Legal Expert Systems: The Inadequacy of a Rule-Based Approach

Australian Computer Journal, Vol. 23, No. 1, pp. 11-16, 1991

8 Pages Posted: 31 Jan 2009 Last revised: 24 Aug 2018

See all articles by James Popple

James Popple

Australian National University (ANU)

Multiple version iconThere are 3 versions of this paper

Date Written: February 28, 1991

Abstract

The two different categories of legal AI system are described, and legal analysis systems are chosen as objects of study. So-called judgment machines are discussed, but it is decided that research in legal AI systems would be best carried-out in the area of legal expert systems. A model of legal reasoning is adopted, and two different methods of legal knowledge representation are examined: rule-based systems and case-based systems. It is argued that a rule-based approach to legal expert systems is inadequate given the requirements of lawyers and the nature of legal reasoning about cases. A new, eclectic approach is proposed, incorporating both rule-based and case-based knowledge representation. It is claimed that such an approach can form the basis of an effective and useful legal expert system.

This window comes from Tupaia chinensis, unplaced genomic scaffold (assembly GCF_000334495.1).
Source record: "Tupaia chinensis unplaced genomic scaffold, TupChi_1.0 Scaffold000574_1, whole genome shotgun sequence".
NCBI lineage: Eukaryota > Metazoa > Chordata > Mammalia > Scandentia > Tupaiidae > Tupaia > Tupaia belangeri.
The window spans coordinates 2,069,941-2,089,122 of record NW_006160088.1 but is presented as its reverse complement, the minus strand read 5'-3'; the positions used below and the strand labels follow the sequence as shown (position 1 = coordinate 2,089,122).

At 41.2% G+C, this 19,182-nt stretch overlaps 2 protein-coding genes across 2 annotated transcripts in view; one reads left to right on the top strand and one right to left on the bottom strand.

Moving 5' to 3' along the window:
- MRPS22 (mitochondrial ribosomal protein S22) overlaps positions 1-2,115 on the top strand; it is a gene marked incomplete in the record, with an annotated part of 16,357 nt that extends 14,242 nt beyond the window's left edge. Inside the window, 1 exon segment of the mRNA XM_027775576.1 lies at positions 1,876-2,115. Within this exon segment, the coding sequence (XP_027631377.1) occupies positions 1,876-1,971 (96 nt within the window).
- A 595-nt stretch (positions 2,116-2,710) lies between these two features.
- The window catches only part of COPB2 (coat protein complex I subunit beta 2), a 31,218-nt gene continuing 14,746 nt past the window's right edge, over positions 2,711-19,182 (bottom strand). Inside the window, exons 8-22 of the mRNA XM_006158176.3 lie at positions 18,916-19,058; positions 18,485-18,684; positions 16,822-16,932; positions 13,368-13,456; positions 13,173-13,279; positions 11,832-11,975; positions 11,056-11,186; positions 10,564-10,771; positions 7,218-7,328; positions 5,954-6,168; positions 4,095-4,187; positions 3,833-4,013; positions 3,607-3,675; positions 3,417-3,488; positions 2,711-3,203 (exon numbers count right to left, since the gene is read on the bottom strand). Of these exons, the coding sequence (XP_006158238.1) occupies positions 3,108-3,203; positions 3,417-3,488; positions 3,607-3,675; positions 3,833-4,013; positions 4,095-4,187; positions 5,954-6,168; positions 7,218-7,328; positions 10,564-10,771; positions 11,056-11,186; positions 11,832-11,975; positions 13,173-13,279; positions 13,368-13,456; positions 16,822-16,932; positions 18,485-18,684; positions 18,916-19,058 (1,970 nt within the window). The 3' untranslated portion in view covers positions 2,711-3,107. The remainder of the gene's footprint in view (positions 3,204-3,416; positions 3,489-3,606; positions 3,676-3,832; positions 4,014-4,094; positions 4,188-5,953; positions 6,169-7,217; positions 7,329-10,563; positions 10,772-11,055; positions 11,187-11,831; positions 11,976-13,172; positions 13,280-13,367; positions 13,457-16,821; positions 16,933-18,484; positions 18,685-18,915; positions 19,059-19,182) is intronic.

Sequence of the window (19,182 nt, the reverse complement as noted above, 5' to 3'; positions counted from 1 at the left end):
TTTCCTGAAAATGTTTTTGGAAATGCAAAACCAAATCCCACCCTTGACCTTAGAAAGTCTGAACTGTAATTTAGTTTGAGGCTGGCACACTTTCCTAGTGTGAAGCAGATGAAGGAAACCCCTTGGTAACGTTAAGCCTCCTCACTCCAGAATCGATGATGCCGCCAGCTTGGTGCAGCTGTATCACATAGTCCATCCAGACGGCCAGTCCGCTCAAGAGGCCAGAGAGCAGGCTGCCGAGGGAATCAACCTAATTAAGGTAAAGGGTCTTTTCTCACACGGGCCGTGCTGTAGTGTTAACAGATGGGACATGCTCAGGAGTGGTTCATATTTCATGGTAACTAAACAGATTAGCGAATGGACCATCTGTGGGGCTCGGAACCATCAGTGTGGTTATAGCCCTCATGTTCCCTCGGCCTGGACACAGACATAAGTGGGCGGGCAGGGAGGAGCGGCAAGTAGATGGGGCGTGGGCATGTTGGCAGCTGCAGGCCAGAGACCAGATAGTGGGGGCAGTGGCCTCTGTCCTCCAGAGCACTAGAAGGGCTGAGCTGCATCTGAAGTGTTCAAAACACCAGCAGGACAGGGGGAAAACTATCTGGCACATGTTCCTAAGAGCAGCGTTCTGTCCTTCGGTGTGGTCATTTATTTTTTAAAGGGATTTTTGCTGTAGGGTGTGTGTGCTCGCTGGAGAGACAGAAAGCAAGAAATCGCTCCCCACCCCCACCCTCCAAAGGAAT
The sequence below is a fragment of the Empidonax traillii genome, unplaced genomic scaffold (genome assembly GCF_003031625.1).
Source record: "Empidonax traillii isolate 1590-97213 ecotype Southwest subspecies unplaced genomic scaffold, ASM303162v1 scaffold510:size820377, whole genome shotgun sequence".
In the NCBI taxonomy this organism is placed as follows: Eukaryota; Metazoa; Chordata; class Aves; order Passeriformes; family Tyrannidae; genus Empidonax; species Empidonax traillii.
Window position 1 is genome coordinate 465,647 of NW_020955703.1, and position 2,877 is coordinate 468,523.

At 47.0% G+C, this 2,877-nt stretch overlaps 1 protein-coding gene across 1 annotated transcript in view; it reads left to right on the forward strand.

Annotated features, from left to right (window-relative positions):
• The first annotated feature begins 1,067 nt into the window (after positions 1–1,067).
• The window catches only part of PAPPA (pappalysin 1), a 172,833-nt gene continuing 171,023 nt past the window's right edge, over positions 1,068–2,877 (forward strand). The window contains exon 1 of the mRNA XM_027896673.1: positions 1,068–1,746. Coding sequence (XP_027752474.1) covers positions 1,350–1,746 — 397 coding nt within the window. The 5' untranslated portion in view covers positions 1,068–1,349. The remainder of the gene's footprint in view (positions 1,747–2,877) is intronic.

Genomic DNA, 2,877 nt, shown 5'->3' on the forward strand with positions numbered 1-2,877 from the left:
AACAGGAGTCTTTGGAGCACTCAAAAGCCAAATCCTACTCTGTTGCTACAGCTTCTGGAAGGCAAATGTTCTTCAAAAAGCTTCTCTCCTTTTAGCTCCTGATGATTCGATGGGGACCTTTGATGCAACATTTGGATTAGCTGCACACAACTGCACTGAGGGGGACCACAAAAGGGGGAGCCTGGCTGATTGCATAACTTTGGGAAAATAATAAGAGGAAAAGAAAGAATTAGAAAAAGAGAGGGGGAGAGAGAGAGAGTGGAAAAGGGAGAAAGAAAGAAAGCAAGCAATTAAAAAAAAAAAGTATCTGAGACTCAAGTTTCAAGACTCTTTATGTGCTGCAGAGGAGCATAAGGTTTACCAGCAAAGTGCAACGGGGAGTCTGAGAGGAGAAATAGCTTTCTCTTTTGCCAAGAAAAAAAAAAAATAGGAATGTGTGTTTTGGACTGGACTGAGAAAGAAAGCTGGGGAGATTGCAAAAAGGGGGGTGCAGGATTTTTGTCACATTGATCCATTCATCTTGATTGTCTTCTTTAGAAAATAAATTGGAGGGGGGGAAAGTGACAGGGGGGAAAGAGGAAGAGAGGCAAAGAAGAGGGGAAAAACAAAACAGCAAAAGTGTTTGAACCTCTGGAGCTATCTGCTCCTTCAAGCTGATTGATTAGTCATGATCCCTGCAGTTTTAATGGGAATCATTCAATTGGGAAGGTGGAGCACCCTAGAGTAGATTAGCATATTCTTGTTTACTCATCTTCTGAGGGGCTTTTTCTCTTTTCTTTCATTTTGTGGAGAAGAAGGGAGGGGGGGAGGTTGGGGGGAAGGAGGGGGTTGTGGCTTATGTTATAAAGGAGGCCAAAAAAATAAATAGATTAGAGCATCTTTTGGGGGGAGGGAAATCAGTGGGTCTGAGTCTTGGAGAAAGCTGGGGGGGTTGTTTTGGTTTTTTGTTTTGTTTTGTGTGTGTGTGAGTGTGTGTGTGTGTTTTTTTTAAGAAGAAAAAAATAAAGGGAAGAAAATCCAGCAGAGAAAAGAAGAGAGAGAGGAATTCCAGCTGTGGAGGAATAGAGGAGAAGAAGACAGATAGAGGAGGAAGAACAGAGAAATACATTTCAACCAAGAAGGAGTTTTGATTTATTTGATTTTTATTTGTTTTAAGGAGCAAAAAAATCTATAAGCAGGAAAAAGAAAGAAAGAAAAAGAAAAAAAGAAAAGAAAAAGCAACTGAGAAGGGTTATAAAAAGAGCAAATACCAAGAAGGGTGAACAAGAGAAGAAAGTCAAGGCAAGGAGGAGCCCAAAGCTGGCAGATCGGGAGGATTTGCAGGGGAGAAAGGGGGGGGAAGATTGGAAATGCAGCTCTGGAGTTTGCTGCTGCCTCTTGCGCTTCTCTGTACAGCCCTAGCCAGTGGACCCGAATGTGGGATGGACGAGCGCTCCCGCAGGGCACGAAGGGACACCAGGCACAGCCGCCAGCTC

Keywords: case-based systems, expert systems, law, legal reasoning, rule-based systems

Suggested Citation

Popple, James, Legal Expert Systems: The Inadequacy of a Rule-Based Approach (February 28, 1991). Australian Computer Journal, Vol. 23, No. 1, pp. 11-16, 1991, Available at SSRN: https://ssrn.com/abstract=1335646 or http://dx.doi.org/10.2139/ssrn.1335646

James Popple (Contact Author)

Australian National University (ANU)

Canberra, Australian Capital Territory 2601
Australia

Do you have a job opening that you would like to promote on SSRN?

Paper statistics

Downloads
238
Abstract Views
1,933
rank
105,166
PlumX Metrics